William Safire, a Pulitzer Prize winning author and newspaper columnist for the New York Time, former speech writer for President Richard Nixon and wordsmith of deserved renown, passed away Sunday at the age of 79. I always liked his Rules For Writers and present them here for your reading pleasure and edification.
* Remember to never split an infinitive.
* The passive voice should never be used.
* Do not put statements in the negative form.
* Verbs have to agree with their subjects.
* Proofread carefully to see if you words out.
* If you reread your work, you can find on rereading a great deal of repetition can be by rereading and editing.
* A writer must not shift your point of view.
* And don’t start a sentence with a conjunction. (Remember, too, a preposition is a terrible word to end a sentence with.)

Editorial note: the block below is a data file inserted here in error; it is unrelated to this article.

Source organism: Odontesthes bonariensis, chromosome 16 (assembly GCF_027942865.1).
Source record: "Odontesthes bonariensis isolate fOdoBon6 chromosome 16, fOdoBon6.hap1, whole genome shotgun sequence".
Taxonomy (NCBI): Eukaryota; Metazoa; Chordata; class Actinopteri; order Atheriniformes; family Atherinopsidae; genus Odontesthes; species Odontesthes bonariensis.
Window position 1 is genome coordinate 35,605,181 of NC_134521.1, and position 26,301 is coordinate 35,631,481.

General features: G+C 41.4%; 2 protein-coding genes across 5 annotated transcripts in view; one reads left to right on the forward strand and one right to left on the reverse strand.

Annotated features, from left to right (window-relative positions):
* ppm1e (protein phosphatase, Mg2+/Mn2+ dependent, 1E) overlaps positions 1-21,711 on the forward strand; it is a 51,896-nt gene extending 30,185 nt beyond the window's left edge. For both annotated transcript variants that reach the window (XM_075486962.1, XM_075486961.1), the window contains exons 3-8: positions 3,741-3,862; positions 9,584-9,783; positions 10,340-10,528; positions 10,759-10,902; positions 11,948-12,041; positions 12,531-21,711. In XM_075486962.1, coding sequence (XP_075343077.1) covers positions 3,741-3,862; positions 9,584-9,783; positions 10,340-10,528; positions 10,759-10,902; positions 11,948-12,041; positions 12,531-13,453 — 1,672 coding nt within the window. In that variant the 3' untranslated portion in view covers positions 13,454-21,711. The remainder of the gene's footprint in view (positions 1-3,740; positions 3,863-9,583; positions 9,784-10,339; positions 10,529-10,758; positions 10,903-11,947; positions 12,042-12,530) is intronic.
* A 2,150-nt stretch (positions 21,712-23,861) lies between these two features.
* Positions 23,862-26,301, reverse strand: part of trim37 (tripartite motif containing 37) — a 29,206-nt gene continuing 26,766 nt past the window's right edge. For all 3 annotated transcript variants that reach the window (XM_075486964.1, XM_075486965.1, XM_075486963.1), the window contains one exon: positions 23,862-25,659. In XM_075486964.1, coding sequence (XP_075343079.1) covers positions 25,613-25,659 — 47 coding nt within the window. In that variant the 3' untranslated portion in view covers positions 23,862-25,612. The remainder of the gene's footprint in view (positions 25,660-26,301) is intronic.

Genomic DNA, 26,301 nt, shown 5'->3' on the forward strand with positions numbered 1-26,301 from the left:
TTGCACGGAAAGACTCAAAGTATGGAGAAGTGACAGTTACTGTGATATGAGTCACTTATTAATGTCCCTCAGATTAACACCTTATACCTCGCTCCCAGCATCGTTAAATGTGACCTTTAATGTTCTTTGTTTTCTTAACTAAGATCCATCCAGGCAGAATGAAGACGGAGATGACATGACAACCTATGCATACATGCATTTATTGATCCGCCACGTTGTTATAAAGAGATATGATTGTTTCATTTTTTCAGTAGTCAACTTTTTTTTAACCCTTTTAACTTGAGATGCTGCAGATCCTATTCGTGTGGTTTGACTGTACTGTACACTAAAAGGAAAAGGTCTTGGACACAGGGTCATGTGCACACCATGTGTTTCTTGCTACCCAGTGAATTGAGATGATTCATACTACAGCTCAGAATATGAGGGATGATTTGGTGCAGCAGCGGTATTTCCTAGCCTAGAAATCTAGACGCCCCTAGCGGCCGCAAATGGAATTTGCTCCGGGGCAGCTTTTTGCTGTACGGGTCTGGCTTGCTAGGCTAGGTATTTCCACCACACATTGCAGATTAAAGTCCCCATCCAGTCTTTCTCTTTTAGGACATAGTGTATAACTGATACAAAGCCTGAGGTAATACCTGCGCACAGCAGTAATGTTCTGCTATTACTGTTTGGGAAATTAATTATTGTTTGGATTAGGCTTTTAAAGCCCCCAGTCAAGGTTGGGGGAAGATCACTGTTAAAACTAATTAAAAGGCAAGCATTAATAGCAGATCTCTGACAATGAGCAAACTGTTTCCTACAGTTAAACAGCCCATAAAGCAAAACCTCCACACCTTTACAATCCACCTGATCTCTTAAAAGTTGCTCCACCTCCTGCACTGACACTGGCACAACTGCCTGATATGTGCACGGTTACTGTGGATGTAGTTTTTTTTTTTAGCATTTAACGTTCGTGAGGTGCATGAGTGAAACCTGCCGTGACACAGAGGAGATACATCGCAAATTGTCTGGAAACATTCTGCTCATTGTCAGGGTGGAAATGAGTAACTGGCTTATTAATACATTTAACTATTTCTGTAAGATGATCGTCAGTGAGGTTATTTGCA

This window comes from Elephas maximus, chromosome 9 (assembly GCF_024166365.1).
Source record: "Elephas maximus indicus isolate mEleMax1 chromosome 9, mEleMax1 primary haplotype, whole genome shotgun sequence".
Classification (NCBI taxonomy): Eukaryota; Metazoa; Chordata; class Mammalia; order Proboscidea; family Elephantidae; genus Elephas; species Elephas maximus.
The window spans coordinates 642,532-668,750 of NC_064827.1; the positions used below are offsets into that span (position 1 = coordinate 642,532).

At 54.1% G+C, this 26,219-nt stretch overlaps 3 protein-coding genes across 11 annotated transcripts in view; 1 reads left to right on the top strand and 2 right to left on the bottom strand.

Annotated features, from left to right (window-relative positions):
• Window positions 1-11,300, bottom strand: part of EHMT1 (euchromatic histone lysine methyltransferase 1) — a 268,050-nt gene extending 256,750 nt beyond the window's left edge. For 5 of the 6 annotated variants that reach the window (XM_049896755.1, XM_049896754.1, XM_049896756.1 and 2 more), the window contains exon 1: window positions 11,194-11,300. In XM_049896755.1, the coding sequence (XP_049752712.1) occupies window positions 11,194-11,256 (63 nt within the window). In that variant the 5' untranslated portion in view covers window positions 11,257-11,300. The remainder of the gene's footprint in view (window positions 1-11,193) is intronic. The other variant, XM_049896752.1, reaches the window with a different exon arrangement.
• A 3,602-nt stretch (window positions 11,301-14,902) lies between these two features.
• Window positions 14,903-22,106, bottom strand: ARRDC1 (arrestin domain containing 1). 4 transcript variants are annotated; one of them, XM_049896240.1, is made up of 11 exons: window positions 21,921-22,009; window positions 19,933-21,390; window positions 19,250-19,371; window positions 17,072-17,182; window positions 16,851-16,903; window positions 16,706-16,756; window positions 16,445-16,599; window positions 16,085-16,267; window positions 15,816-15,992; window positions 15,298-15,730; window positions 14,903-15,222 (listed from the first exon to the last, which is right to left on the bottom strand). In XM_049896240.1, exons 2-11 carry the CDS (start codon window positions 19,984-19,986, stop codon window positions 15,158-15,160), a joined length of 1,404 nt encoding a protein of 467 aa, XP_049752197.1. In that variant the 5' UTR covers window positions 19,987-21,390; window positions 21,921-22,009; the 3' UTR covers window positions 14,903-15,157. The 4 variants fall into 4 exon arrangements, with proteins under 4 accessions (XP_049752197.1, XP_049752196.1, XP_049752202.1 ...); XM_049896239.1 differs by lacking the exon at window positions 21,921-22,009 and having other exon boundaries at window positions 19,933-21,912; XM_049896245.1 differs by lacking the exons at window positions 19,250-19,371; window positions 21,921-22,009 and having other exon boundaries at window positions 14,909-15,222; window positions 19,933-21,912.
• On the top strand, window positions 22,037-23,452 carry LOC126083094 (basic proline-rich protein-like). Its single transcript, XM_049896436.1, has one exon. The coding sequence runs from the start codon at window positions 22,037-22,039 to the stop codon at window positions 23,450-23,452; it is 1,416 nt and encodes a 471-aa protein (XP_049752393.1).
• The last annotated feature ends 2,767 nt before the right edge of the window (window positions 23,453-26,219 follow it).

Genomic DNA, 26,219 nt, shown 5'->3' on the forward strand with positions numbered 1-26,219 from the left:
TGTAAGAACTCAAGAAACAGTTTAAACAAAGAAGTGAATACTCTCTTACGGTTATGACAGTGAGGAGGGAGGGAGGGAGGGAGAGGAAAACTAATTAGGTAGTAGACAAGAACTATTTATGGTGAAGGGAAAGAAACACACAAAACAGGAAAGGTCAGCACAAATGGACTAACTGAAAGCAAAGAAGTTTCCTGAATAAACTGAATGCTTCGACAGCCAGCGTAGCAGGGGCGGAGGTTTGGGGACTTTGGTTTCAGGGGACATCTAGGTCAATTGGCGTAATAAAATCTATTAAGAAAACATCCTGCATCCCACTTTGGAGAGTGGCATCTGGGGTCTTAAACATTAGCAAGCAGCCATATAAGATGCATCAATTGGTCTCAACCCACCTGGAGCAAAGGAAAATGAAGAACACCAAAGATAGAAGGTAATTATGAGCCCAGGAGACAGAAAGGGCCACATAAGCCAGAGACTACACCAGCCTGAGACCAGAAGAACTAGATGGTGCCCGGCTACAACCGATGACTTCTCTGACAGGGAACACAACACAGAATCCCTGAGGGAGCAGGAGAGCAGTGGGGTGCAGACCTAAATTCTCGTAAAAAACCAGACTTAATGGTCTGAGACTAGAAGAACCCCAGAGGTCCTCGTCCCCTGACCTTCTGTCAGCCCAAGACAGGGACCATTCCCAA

* Don’t overuse exclamation marks!!
* Place pronouns as close as possible, especially in long sentences, as of 10 or more words, to their antecedents.
* Writing carefully, dangling participles must be avoided.
* If any word is improper at the end of a sentence, a linking verb is.
* Take the bull by the hand and avoid mixing metaphors.
* Avoid trendy locutions that sound flaky.
* Everyone should be careful to use a singular pronoun with singular nouns in their writing.
* Always pick on the correct idiom.
* The adverb always follows the verb.
* Last but not least, avoid cliches like the plague; seek viable alternatives.
William Safire 1929 – 2009 R.I.P.
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